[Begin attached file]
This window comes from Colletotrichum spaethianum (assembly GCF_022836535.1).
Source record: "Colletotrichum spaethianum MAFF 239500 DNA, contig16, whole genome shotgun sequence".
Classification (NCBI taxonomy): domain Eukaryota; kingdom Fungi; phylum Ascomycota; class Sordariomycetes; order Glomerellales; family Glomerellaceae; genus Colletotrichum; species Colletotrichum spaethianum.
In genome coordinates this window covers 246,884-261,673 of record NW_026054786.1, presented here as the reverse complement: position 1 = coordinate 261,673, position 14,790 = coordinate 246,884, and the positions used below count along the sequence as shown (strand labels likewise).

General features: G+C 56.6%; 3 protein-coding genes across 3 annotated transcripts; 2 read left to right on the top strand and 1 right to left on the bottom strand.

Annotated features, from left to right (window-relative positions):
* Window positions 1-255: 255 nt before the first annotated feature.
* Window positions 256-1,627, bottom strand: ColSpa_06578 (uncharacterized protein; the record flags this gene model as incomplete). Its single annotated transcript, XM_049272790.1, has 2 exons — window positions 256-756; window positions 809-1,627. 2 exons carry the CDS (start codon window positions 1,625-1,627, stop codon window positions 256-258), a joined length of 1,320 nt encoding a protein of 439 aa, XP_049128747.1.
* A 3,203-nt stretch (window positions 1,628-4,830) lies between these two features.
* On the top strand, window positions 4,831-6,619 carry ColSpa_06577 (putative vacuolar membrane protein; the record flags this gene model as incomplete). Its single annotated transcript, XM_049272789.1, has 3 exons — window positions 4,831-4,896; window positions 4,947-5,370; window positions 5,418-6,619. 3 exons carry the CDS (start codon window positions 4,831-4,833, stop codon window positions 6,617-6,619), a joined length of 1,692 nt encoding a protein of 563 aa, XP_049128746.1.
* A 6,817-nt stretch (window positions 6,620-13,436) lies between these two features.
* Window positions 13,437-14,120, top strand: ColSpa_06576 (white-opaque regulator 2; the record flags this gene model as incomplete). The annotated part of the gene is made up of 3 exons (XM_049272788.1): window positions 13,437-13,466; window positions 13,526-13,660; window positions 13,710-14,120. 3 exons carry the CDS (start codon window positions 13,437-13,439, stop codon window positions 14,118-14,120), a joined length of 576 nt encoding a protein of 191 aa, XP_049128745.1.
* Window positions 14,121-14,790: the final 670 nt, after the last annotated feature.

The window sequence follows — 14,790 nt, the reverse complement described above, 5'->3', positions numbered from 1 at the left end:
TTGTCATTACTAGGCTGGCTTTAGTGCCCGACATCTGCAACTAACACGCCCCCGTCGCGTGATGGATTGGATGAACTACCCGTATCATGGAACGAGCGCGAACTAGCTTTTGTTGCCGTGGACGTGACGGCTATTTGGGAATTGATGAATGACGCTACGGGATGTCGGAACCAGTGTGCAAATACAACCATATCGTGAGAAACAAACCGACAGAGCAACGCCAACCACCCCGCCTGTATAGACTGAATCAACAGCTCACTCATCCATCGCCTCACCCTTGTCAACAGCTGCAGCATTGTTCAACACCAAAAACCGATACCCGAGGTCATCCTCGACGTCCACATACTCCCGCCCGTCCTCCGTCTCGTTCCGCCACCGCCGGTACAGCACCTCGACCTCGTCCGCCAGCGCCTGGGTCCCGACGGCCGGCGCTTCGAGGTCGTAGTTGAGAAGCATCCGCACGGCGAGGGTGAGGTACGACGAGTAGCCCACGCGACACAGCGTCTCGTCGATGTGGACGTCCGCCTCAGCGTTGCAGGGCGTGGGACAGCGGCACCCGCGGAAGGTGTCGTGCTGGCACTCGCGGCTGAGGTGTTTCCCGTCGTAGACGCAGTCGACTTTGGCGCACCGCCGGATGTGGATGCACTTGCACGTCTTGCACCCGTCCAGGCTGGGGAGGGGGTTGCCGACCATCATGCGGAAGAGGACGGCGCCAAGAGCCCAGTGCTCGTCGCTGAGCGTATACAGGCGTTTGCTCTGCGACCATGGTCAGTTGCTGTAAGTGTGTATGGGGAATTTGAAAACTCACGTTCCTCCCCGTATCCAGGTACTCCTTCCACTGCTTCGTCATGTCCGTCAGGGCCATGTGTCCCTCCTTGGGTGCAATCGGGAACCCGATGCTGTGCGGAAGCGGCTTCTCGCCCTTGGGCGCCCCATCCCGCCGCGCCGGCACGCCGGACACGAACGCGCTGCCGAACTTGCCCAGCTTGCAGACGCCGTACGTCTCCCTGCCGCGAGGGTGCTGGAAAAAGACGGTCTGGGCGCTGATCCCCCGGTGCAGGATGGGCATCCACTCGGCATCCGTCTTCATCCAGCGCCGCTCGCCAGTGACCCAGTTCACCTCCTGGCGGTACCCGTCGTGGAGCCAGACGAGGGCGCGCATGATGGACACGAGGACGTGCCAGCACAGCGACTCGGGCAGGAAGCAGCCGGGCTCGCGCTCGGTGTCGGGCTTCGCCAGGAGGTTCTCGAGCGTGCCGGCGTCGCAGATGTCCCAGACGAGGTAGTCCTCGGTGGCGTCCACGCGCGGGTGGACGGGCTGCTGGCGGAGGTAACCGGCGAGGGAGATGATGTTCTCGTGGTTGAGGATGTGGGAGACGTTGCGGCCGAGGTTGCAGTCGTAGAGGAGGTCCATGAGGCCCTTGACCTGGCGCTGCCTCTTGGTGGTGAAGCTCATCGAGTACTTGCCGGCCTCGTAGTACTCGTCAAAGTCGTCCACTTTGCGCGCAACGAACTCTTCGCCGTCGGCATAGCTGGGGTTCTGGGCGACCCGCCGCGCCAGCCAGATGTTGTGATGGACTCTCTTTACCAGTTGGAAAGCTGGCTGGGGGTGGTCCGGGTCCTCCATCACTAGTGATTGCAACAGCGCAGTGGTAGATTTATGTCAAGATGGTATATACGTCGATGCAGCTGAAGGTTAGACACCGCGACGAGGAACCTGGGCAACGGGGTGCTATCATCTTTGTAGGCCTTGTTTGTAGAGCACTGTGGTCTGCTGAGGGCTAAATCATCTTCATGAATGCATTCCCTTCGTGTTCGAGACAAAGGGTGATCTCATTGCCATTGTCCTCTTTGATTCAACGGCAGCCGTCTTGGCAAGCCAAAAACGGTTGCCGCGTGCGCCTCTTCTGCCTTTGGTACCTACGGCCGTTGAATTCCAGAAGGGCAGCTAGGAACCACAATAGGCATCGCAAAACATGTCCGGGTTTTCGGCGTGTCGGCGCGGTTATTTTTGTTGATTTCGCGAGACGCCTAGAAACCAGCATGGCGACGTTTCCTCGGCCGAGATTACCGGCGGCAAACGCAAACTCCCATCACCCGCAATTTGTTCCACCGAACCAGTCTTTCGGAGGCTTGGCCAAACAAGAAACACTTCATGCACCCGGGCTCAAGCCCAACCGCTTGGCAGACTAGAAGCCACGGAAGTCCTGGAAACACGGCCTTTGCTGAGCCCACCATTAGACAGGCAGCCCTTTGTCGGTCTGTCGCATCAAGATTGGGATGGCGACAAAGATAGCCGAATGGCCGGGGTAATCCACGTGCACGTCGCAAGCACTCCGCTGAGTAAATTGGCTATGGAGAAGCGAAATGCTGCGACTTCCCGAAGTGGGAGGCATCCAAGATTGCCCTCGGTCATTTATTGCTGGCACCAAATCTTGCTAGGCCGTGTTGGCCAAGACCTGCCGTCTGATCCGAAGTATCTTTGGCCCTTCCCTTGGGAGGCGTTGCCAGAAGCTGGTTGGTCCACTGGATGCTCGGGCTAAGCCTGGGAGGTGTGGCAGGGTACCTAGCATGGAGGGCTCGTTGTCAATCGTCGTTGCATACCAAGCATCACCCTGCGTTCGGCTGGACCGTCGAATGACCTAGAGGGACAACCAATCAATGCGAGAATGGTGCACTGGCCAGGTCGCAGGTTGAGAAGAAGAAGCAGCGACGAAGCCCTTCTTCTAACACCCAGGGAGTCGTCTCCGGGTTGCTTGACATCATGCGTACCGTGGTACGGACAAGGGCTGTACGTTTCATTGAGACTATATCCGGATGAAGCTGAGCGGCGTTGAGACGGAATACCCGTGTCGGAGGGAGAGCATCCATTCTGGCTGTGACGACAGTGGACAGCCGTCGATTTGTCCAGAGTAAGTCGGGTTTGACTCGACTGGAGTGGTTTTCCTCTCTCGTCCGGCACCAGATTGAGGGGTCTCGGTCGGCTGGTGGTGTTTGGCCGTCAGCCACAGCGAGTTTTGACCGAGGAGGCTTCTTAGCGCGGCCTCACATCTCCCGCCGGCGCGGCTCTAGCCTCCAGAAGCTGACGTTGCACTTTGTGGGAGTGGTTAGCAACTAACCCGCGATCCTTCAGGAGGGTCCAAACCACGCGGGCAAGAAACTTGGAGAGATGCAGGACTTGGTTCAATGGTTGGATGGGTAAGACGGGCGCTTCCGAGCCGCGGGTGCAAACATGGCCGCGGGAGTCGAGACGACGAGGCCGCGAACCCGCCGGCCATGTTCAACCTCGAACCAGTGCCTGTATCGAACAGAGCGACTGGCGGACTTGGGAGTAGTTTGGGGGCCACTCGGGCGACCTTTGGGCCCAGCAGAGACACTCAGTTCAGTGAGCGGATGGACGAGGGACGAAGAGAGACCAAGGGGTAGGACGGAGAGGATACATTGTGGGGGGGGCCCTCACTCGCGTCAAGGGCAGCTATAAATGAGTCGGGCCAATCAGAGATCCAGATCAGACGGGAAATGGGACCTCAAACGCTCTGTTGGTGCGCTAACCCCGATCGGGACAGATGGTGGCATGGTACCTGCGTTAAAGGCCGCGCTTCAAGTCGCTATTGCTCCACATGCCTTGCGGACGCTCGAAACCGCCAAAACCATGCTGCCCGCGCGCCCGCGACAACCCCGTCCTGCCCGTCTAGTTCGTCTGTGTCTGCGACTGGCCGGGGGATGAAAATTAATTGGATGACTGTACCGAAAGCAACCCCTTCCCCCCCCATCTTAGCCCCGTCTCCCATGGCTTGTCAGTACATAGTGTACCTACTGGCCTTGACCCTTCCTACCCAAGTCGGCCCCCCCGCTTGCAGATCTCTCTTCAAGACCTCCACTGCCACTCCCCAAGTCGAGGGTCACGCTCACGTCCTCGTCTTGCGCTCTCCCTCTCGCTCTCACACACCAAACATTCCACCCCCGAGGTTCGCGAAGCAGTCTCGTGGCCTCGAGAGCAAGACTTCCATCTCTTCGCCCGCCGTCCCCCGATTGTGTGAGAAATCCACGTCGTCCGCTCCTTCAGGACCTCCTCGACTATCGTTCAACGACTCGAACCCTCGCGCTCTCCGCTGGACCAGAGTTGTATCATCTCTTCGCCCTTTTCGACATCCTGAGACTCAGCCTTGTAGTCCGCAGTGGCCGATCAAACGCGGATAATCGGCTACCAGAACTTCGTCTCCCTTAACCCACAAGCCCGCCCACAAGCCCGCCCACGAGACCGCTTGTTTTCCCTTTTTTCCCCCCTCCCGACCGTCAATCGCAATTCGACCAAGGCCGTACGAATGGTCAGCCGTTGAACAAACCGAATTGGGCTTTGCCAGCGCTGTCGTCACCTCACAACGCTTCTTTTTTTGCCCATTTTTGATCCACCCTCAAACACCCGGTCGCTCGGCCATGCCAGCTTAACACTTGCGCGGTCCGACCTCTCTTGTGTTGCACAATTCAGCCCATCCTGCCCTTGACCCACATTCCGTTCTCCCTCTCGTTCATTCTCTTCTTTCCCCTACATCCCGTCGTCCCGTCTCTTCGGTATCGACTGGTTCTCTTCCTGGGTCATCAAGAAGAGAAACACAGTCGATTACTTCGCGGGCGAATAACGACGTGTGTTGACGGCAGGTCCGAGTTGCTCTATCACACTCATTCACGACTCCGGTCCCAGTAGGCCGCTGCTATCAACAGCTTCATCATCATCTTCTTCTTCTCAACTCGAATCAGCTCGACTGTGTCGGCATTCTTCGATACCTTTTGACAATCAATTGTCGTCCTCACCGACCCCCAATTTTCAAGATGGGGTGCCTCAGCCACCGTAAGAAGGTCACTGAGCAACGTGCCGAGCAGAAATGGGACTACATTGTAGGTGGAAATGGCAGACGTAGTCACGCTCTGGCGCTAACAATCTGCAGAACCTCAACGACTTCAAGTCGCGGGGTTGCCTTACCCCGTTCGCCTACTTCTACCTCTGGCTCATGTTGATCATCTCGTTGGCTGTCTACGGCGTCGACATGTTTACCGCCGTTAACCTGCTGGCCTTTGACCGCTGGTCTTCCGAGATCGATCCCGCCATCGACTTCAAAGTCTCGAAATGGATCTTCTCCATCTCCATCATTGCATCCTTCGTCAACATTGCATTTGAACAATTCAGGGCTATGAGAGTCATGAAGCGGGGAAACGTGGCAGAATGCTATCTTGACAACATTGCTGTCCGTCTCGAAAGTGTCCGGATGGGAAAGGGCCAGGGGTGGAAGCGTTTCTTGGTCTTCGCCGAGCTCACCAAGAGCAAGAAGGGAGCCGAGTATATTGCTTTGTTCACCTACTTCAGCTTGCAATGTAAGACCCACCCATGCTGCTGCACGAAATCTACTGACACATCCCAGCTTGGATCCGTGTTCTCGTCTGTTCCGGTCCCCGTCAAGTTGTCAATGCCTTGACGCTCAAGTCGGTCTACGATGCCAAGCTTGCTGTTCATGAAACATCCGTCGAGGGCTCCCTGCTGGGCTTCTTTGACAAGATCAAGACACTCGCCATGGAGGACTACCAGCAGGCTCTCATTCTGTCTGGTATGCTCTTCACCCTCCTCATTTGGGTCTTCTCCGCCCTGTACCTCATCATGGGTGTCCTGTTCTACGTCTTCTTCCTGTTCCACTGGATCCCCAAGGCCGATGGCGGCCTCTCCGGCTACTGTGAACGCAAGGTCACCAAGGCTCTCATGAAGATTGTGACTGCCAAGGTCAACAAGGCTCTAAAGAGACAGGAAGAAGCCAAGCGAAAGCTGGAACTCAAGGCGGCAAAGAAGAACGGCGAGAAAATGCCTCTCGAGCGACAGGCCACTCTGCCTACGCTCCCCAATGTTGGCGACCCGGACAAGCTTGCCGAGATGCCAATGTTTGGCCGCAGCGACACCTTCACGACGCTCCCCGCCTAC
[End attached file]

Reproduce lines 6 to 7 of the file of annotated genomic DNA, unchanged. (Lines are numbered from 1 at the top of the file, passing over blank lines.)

Annotated features, from left to right (window-relative positions):
* Window positions 1-255: 255 nt before the first annotated feature.